One puzzling historical discrepancy emerged. Based on the observed hatching dates and an incubation period of about twelve days from the penultimate egg, I estimated the dates for earliest-egg laying in Lincoln as May 21-24, 1993-1994.I found only one other Massachusetts nest record as early as this-a nest with three eggs found at Alford, Massachusetts on May 25, 1932 (Kingsbury 1933). These dates are earlier, however, than dates of June 1 or later recorded for one or more eggs, or a full clutch, or for nesting, by Brewster (1906), Townsend (1920), Samuels (1870, reported in Forbush 1927), Bagg and Eliot (1937), Wetherbee (1945), Bailey (1955), Bent (1958), the Massachusetts Breeding Bird Atlas (unpublished), and the North American Nest Record Program at Cornell (Lowe 1994, pers. comm.). It is possible, although unlikely, that avid "eggers" of those times missed earlier eggs. An alternative inference is that earlier nesting is occurring, perhaps allowed by a warmer climate, changes in hayfield management (Bollinger and Gavin 1989), or the natural selection of earlier breeders under the pressure of a century of ever-earlier haycropping. (Photo by Elizabeth Kingsbury.)
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8. Fledging Dates. Estimating from the field edge the date of initial fledging (i.e., crawling from the nest) or first-flight was less reliable than estimating hatch dates. Stokes and Stokes (1989) suggest that early flight occurs about two days after fledging, with three more days required to fly well enough to follow the parents and beg for food. In Lincoln, however, early flights were brief and rare, some flights were premature panic flushes, and quick-glance identification clues could be misleading (e.g., some parenting females had lost their tails). The grass, not the sky, is the fledgling's world, and they leave it reluctantly. Thus, the start of fledging could not be easily inferred but probably occurred in Lincoln between June 17-19 in both 1993 and 1994, although fledglings were not conspicuous until the last week of June. This is consistent with the customary hatch-to-fledge time of approximately ten to eleven days (Stokes and Stokes 1989). At other locations, flightless fledglings were monitored at MAS Daniel Webster crawling on grass stems on June 17, 1994, and were flying two days later. Monitors also saw fledglings flying on June 23-24, 1993, at MAS Wachusett Meadow, and on June 25, 1994 (weakly) at Wayland's Heard Farm (Patterson 1994 pers. comm.)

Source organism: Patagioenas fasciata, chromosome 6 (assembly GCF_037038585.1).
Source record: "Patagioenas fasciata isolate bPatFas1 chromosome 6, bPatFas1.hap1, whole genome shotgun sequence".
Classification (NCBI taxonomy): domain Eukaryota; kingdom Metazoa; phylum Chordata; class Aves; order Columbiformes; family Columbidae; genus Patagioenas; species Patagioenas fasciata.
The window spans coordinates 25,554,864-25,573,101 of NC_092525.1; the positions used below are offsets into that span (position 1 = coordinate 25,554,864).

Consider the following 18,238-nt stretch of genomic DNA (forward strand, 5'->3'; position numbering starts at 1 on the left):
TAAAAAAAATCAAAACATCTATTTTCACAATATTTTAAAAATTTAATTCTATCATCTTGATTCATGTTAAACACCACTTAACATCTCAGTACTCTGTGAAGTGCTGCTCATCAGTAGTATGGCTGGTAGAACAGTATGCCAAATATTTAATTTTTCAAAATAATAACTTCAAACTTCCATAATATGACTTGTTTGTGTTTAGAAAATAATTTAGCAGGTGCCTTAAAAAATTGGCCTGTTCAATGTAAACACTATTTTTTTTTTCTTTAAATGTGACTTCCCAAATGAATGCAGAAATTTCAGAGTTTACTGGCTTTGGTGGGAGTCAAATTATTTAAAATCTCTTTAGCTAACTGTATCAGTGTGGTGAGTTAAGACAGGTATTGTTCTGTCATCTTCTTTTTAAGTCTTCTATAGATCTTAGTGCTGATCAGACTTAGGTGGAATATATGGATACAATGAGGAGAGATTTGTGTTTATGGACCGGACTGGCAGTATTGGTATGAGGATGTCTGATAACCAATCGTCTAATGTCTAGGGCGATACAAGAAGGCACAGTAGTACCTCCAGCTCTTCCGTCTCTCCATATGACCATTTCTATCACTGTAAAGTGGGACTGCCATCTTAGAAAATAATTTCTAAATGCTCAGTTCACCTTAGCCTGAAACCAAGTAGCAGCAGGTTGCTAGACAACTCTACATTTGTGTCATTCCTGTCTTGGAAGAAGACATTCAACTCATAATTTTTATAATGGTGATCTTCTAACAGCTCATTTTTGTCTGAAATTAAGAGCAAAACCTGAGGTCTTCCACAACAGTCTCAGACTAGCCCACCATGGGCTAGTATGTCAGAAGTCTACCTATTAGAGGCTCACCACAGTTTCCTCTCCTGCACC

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9. Estimated Nestling and Fledgling Mortality. Based on my observations of nesting activity and on published data on the Bobolink breeding cycle, I estimated that haycropping in Lincoln killed about eighty percent or more of the young Bobolinks in fields where haycropping went on normally. This probable severe result occurred on all normally cut hayfields, whether they were owned by the LCC, the MAS, the private land trust, small farmers, a neighborhood association, the airport, or others. In 1993 and 1994, out of a total of fifty-seven established male breeding territories, forty were in unprotected fields. Although in both 1993 and 1994 the weather and other reasons delayed haying, seventy percent of the unprotected hayfields were cut before mid-June, and all fields were cut by June 28 in 1993 and July 10 in 1994. Because haycropping kills essentially all nestlings and at least fifty percent of recently fledged young (Bollinger and Gavin 1989), a comparison of the timing of the hatch or observations of fledglings with the date of the cut made it clear that in only eight territories could some of the young birds have survived.